Lawmakers Are Out for Blood After a Hack of the SEC’s X Account Causes Bitcoin Chaos

X said an “unidentified individual” had used a phone number tied to the SEC’s account to seize control. The account “did not have two-factor authentication enabled” at the time of the hack, X said.

In a cosigned letter, Republican senators J. D. Vance and Thom Tillis demanded the SEC answer for the “widespread confusion” and damage to investors it had caused. The incident is “antithetical to the Commission’s tripart mission to protect investors, maintain a fair, orderly and efficient market, and facilitate capital formation,” the pair wrote. Senators Bill Hagerty and Cynthia Lummis, both Republicans, added their voices to the chorus with separate posts on X.

In their letter, Vance and Tillis set a deadline of January 23 for the SEC to elucidate its plans to investigate what happened, among other things.

In a statement, the SEC said it will “work with law enforcement and our partners across government to investigate the matter and determine appropriate next steps relating to both the unauthorized access and any related misconduct,” but provided no further specifics.

In practice, an “alphabet soup of investigations” is likely to ensue, according to John Stark, who served for 18 years as an attorney at the SEC. Those investigations will likely involve separate inquiries conducted by the SEC itself, the US Department of Justice—which will focus on identifying the hacker—and potentially other regulatory bodies. The DOJ did not respond to a request for comment.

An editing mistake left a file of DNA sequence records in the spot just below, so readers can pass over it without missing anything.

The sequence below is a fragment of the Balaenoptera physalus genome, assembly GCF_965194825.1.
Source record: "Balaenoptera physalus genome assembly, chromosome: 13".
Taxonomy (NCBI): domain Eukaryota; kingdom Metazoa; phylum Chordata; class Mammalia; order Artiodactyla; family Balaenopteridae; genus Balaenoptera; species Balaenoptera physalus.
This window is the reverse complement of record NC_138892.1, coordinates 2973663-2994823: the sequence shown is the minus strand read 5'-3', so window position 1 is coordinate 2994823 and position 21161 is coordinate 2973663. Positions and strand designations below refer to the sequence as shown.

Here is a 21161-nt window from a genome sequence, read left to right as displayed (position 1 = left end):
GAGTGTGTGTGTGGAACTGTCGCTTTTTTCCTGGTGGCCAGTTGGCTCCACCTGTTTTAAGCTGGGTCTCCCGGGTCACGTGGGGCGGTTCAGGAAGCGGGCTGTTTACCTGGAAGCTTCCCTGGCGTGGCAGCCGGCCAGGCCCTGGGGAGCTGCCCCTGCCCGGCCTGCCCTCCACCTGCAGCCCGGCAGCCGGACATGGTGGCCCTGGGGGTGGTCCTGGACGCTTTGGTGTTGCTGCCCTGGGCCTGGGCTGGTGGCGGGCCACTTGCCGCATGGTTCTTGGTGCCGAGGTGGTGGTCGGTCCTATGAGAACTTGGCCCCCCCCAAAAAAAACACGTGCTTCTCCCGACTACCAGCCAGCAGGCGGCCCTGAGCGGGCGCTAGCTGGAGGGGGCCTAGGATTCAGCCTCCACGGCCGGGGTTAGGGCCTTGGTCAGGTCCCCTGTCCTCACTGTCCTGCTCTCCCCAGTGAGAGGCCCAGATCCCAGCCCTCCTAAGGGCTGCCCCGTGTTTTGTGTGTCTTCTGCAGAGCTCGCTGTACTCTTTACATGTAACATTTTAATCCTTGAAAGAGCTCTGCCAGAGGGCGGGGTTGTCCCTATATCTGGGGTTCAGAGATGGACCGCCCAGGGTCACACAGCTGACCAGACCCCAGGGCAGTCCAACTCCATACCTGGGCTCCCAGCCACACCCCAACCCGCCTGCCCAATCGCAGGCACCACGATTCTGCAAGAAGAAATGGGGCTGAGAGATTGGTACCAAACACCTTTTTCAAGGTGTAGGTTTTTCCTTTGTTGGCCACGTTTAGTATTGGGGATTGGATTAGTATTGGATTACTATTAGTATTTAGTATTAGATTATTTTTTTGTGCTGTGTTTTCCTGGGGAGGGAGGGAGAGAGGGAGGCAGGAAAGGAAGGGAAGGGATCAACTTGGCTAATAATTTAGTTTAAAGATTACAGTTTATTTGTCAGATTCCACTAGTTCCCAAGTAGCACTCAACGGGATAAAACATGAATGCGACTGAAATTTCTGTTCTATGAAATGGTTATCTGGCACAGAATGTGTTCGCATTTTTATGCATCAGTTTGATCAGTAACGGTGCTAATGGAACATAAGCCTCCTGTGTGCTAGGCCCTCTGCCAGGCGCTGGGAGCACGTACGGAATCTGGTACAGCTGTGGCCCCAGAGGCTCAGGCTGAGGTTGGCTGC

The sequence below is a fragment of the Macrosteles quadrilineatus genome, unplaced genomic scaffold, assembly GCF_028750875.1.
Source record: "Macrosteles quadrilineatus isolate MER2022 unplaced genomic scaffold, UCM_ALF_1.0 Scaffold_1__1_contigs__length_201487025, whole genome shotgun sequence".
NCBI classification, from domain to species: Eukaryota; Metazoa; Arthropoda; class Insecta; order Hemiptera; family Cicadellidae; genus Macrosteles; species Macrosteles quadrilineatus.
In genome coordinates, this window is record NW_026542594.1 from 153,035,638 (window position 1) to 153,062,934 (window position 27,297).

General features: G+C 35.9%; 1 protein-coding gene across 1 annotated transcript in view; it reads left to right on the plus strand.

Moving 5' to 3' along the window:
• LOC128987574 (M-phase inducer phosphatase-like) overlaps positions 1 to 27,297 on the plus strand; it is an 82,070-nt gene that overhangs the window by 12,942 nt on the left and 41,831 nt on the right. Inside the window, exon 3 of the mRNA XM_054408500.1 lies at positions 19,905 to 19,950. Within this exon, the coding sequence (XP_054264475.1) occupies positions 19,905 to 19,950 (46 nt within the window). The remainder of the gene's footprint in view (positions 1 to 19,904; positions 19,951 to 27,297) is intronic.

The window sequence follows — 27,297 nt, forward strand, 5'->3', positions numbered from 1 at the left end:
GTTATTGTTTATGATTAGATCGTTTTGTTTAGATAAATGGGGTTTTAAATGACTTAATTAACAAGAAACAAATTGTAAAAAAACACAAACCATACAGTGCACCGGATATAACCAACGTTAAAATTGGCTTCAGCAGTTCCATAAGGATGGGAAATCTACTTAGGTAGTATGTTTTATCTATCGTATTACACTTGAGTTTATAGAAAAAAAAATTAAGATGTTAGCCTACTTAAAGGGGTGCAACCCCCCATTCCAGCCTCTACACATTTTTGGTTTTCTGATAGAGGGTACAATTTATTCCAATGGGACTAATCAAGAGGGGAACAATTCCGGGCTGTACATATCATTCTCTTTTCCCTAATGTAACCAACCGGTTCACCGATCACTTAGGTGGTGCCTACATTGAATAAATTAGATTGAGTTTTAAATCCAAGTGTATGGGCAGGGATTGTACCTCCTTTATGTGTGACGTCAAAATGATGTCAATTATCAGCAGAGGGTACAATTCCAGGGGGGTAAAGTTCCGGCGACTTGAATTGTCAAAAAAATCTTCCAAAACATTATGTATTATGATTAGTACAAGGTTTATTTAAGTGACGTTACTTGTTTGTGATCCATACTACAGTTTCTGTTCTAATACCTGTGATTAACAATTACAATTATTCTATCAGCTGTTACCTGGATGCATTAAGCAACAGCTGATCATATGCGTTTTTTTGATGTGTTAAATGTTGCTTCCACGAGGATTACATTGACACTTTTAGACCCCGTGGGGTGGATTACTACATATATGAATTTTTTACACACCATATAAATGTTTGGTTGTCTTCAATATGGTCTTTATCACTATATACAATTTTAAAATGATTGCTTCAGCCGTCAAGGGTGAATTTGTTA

The SEC’s internal investigation, says Stark, will likely be conducted by the Office of the Inspector General, independent to the rest of the agency, and will focus instead on any “staff misconduct” that might have enabled the security breach. The findings of what is likely to be a “robust investigation” will be provided to Congress, he says, but not for a number of months.

In July, the SEC imposed new rules on companies that register with the agency, requiring them to disclose material cybersecurity incidents and their “nature, scope, and timing” within four business days. The SEC did not respond when asked whether it will make a preliminary disclosure of this kind.

In the aftermath of the security breach, Gensler—something of a cartoon villain in crypto circles due to his agency’s aggression toward the industry—has faced mockery and calls for his resignation among crypto personalities on X.

It is unlikely, though, says industry analyst Noelle Acheson, formerly of crypto brokerage Genesis, that Gensler will be forced to resign. “I can’t see him letting go of the job,” she says, “unless it’s pried from his grasp.”

“The Twitterverse has been calling for Gensler’s resignation forever. But this isn’t the kind of thing you resign for,” says Stark. “At worst, SEC staff will be found to be guilty of the same thing as a lot of companies: sloppiness with respect to cybersecurity.”

Though an organization like the SEC should be expected to uphold tight security stands, says Stark, who currently works as a cybersecurity consultant, it is impossible to prevent all breaches. “You can do everything you can to stop them,” he says. “But sooner or later, some person screws up.”

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